Data from the NCMHCD on Indigenous status should be interpreted with caution. Jurisdictional advice is that the data quality and completeness of Indigenous identification varies. The methodology for the identification of Indigenous status varies both between jurisdictions and between services within a jurisdiction. Subsequently, the identification process may result in a different status being recorded among multiple service contacts or between service providers. Indigenous status is missing for 5.3% of contacts in the 2016–17 NCMHCD.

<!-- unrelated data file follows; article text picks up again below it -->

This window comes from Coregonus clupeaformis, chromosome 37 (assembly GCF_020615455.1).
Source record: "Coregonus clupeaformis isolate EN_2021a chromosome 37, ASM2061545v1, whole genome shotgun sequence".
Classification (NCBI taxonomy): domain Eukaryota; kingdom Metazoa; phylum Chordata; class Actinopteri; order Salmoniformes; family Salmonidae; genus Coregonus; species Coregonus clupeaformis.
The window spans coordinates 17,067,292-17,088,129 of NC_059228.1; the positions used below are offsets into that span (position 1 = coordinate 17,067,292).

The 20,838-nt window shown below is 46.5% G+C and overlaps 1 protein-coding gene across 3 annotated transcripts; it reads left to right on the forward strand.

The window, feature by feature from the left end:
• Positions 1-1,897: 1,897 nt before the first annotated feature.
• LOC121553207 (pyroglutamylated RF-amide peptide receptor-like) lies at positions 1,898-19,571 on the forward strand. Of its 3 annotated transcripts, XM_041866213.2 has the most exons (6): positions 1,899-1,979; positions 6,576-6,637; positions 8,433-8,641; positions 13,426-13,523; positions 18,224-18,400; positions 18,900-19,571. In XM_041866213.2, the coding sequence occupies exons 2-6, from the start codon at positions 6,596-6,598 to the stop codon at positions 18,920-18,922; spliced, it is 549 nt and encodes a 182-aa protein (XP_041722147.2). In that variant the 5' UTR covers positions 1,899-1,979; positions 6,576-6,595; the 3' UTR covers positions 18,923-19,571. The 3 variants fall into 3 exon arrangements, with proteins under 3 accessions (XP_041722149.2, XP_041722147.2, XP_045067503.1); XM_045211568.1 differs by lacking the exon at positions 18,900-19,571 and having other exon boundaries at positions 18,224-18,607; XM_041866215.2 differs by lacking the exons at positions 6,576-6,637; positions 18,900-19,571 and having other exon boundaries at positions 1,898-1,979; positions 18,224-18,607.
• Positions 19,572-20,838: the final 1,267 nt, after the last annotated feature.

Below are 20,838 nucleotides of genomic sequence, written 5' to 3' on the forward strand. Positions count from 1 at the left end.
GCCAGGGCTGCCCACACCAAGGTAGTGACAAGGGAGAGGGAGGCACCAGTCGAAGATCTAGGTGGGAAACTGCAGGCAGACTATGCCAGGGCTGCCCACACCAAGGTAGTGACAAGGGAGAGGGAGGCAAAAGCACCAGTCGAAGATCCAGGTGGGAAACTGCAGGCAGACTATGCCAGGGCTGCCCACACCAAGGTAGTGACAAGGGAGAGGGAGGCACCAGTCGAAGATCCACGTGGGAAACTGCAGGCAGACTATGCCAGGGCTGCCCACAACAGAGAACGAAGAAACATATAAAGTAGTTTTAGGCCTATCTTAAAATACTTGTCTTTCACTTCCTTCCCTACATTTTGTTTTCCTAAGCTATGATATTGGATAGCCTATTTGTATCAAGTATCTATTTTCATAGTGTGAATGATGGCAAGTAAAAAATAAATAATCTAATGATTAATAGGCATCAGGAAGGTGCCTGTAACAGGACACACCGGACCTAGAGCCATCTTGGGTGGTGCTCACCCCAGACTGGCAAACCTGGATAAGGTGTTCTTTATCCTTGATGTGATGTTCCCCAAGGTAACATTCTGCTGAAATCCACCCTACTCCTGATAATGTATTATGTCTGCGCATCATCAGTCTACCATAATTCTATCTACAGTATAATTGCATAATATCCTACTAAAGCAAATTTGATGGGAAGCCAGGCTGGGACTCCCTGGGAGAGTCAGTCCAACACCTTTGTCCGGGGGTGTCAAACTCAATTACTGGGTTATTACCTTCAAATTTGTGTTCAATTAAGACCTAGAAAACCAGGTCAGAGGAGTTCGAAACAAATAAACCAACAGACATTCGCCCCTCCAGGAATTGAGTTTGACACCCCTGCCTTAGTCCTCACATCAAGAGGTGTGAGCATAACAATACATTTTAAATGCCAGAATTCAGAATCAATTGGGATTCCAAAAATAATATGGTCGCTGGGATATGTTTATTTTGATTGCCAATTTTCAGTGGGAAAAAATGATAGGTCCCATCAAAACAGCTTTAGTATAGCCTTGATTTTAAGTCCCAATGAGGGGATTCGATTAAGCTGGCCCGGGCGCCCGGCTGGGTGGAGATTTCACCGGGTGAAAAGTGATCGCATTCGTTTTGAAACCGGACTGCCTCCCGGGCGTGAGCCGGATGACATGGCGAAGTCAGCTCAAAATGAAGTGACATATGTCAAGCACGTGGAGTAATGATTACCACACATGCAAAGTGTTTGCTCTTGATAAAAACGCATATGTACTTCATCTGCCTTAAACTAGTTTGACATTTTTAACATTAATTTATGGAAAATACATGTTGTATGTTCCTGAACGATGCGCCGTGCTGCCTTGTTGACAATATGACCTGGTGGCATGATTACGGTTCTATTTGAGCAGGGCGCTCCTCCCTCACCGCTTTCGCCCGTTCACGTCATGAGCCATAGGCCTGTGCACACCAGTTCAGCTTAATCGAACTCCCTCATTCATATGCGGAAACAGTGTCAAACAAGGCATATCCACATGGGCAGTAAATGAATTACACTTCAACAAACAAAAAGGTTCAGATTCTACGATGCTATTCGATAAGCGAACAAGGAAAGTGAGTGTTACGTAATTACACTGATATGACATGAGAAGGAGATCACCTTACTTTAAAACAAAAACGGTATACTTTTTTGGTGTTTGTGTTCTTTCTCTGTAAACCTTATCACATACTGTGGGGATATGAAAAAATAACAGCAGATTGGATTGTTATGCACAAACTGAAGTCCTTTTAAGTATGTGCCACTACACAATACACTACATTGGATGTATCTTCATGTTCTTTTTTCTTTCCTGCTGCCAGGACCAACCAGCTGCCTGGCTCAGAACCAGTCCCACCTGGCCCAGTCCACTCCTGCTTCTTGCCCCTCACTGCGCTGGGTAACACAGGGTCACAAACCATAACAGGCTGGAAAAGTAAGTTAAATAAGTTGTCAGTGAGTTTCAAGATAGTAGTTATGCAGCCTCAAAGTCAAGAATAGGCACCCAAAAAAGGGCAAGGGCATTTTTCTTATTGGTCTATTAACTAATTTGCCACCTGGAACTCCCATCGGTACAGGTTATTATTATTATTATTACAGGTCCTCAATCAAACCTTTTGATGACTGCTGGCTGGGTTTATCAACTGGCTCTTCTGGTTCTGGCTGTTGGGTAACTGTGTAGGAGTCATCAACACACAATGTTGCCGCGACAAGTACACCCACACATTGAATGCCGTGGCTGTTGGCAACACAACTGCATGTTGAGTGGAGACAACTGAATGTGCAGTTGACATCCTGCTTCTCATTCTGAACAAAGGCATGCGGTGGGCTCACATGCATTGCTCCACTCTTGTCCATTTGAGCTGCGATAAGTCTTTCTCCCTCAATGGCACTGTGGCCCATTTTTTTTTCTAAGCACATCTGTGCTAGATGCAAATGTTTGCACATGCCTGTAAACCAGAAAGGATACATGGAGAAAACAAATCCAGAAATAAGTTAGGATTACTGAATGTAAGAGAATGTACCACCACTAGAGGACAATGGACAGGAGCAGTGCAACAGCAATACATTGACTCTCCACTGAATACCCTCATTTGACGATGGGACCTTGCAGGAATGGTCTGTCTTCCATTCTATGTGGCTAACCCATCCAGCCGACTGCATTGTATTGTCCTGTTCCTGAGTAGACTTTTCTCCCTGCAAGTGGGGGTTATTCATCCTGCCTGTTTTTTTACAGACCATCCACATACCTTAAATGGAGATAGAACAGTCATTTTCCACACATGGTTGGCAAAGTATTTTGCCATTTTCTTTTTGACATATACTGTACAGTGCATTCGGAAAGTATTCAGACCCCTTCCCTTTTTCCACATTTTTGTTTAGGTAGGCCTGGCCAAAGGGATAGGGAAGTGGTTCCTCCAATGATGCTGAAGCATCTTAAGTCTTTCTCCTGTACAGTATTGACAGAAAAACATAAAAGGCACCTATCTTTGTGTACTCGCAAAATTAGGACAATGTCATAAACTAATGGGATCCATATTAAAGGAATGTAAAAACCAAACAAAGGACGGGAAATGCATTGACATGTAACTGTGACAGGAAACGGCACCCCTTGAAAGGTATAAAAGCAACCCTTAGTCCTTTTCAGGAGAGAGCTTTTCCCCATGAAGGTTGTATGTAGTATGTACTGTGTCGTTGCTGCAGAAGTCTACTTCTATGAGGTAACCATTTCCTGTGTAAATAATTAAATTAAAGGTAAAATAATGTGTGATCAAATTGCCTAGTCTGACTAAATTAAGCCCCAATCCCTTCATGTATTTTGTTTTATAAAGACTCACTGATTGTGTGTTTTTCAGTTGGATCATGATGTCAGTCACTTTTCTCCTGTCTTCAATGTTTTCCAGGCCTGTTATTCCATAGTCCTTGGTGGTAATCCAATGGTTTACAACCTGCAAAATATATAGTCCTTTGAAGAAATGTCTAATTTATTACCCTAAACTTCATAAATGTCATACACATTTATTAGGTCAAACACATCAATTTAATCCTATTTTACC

States and territories provided additional information on the quality of the Indigenous status data for 2016–17 as follows:
· New South Wales reported the quality of the Indigenous status data acceptable and consistent with previous years, reporting that there are always opportunities for improvement.
· Victoria reported the quality of the Indigenous status data to be acceptable but that there continue to be areas for improvement based on the National best practice guidelines for collecting Indigenous status in health data sets.
· Queensland reported that the quality of Indigenous status data was acceptable, with continued improvement on reporting from earlier years. The percentage of registered contact records with an unknown/not stated Indigenous status in 2016–17 is the same as in 2015–16. Further work to improve future collections is ongoing.